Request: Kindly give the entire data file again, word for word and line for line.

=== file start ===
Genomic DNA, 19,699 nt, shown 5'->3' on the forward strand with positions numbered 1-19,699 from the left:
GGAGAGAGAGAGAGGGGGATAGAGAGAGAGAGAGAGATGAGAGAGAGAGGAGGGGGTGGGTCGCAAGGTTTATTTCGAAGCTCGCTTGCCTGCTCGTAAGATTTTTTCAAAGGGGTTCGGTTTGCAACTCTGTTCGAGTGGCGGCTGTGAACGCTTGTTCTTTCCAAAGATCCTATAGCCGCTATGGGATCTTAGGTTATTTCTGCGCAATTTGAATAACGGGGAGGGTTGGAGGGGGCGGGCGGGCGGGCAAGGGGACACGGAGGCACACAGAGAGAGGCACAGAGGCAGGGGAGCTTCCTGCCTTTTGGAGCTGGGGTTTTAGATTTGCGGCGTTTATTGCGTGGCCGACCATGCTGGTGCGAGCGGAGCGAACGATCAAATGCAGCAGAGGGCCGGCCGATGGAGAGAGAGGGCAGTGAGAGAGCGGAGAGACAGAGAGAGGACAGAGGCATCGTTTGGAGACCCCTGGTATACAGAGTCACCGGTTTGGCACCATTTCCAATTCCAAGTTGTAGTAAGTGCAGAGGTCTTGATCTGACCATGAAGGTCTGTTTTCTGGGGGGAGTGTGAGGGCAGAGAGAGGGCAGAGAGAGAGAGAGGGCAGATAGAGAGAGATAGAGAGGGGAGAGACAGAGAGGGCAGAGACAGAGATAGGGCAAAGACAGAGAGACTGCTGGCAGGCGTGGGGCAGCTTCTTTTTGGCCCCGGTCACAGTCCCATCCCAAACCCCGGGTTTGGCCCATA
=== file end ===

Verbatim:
Genomic DNA, 19,699 nt, shown 5'->3' on the forward strand with positions numbered 1-19,699 from the left:
GGAGAGAGAGAGAGGGGGATAGAGAGAGAGAGAGAGATGAGAGAGAGAGGAGGGGGTGGGTCGCAAGGTTTATTTCGAAGCTCGCTTGCCTGCTCGTAAGATTTTTTCAAAGGGGTTCGGTTTGCAACTCTGTTCGAGTGGCGGCTGTGAACGCTTGTTCTTTCCAAAGATCCTATAGCCGCTATGGGATCTTAGGTTATTTCTGCGCAATTTGAATAACGGGGAGGGTTGGAGGGGGCGGGCGGGCGGGCAAGGGGACACGGAGGCACACAGAGAGAGGCACAGAGGCAGGGGAGCTTCCTGCCTTTTGGAGCTGGGGTTTTAGATTTGCGGCGTTTATTGCGTGGCCGACCATGCTGGTGCGAGCGGAGCGAACGATCAAATGCAGCAGAGGGCCGGCCGATGGAGAGAGAGGGCAGTGAGAGAGCGGAGAGACAGAGAGAGGACAGAGGCATCGTTTGGAGACCCCTGGTATACAGAGTCACCGGTTTGGCACCATTTCCAATTCCAAGTTGTAGTAAGTGCAGAGGTCTTGATCTGACCATGAAGGTCTGTTTTCTGGGGGGAGTGTGAGGGCAGAGAGAGGGCAGAGAGAGAGAGAGGGCAGATAGAGAGAGATAGAGAGGGGAGAGACAGAGAGGGCAGAGACAGAGATAGGGCAAAGACAGAGAGACTGCTGGCAGGCGTGGGGCAGCTTCTTTTTGGCCCCGGTCACAGTCCCATCCCAAACCCCGGGTTTGGCCCATA